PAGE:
• Nuevo/Lakeview (east of Menifee Road and San Jacinto Avenue)
  • Minto (Sage)
  • Reinhardt Canyon (north of Highway 74 and California Avenue in Hemet)
  • Ramona Bowl and Bautista Canyon (southeast Hemet)

Riverside County Ordinance 787.6 restricts public access to these identified hazardous fire areas unless private property access is required. Public roadway travel is permitted, providing travel is confined to those surfaces within hazardous fire areas. Those violating the Ordinance may be subject to a minimum fine of $100 for first-time offenses. Future closures may be implemented based upon weather conditions, fuel moisture and increased wildland fire threat. For additional information on the closure of these hazardous fire areas, please contact the CAL FIRE/Riverside County Fire Department Public Affairs Bureau at (951) 940-6985.


Rancho Cucamonga: Etiwanda Fire Caused Smoke Concerns for Diamond Bar/Walnut




The Etiwanda Fire forced evacuations of nearly 1,700 homes (Photo Courtesy: KTLA.com)

Rancho Cucamonga – The South Coast Air Quality Management District (AQMD) issued a smoke advisory due to the conditions caused by the Etiwanda Fire. This wind-driven brush fire started Wednesday, and has currently burned over 1,000 acres. The air quality impact from the blaze has signaled concern for Diamond Bar, Walnut, La Verne, Claremont and Pomona. With the fire being only 10 percent contained due to the extreme wind conditions prevalent throughout the week, as well as high heat and low humidity, citizens are advised to avoid unnecessary activities outside.


At this time only one home has been damaged, but air conditions have caused many schools to close due to air and safety concerns. Mandatory evacuations for nearly 1,700 homes were issued on Wednesday, but lifted on Thursday. Schools, including Alta Loma High School, Banyon Elementary, Caryn Elementary, Etiwanda High School, Golden Elementary, Day Creek Intermediate, Los Osos High School, Rancho Cucamonga High School, and Chaffey College, remained closed on Thursday as well.


Santa Ana wind conditions always bring fire concerns, and this season is no exception. The initial cause of the Etiwanda Fire is still under investigation.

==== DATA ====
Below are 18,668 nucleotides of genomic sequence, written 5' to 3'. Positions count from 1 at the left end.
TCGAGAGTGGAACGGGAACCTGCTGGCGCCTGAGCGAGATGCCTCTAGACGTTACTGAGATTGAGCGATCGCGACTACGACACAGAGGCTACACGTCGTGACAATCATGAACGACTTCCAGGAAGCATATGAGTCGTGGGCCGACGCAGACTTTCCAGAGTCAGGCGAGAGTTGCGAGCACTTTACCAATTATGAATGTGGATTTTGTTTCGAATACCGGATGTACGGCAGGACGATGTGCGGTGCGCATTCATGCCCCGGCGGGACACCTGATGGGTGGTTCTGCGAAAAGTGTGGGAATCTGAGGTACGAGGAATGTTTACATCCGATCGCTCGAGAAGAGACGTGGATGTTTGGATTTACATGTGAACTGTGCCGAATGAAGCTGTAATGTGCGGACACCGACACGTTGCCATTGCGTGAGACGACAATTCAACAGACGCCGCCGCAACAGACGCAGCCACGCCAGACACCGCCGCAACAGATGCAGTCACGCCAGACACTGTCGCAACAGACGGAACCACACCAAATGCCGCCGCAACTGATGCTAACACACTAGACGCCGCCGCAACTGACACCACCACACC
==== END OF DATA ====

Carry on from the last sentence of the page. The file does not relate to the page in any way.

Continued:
Eastvale: Residential Fire Confirmed as Marijuana House


eastvale pot house marijuana

Firefighters respond to residential fire in Eastvale. (Photo courtesy of Mimi Perez)

Eastvale – On Monday night, February 10th, at 6:25p.m. the Eastvale Fire Department responded to a home on fire in the 12000 block of Craigburn Circle in Eastvale. The fire was extinguished and fire personnel’s investigation discovered that the residence contained an indoor marijuana grow operation. According to a press release from the Riverside County Sheriff’s Department, Eastvale Police Department was notified. A search warrant was obtained and served by officers assigned to Eastvale’s Special Enforcement Team. Officers were able to seize 1103 marijuana plants and 35 lbs of processed marijuana. Electricity was also being bypassed around the meter, which may have been the cause of the fire.

The Riverside County Sheriff’s Department is committed to the safety of the citizens of Eastvale and will be vigilant in investigating all crimes of this nature. Anyone with information about this incident please contact Officer Javier Morando at the Jurupa Valley Station at 951-955-2600.

Tips for Spotting Pot Houses:

  • Windows often covered from inside residence
  • Commercial grade air conditioners and electrical equipment may be seen being moved or installed (especially by individuals other than uniformed utility workers may be accessing the electrical vaults near the street).
  • Lights and televisions are set on timers, and turn on and off at the same time every day
  • People come and go and leave within a few hours. Often pull in and out of the garage and immediately shut the door.

Eastvale: Vernal Springs Fire Confirmed As Grow House

Eastvale – By Shaunda Goegebuer – On December 13, 2013, shortly before 7:30 AM, a home in the 14000 block of Vernal Springs Court, in the City of Eastvale erupted into flames. Five engines, including a hook-and-ladder, as well as other fire personnel and numerous Sheriff’s Deputies responded to the blaze. Employees of Southern California Edison were also on scene.

eastvale fire marijuana

Firefighters tackle a fire Friday in Eastvale (B Walsh)

As neighbors and other onlookers watched, the fire fighters systematically worked to extinguish the fully involved structure. The fire appeared to have initiated in the area of the garage, where two vehicles were located. Reportedly no one was home at the time of the fire.

A neighbor, who wished to remain anonymous, reported he had noticed suspicious activity at the home recently. He had reported to the Riverside County Sheriff’s Office that the Southern California Edison tamper tag, installed on residential electrical panels, was missing, the upstairs windows of the home were typically open, and the resident’s had sporadic patterns of coming and going. Given the increase in local marijuana grow houses, the neighbor was suspicious of these activities. He spoke with a detective but never heard back from the Sheriff’s office about their findings. He indicated he called 911 about the fire when he saw smoke emanating from the electrical panel. It took over an hour to extinguish the fire. The vehicles in the garage were destroyed and the home appeared to be a total loss.

Sheriff’s investigators got a search warrant and seized 645 plants. Upon further discovery, they confirmed that electricity was being bypassed illegally around the meter, which may have been a big cause of the fire.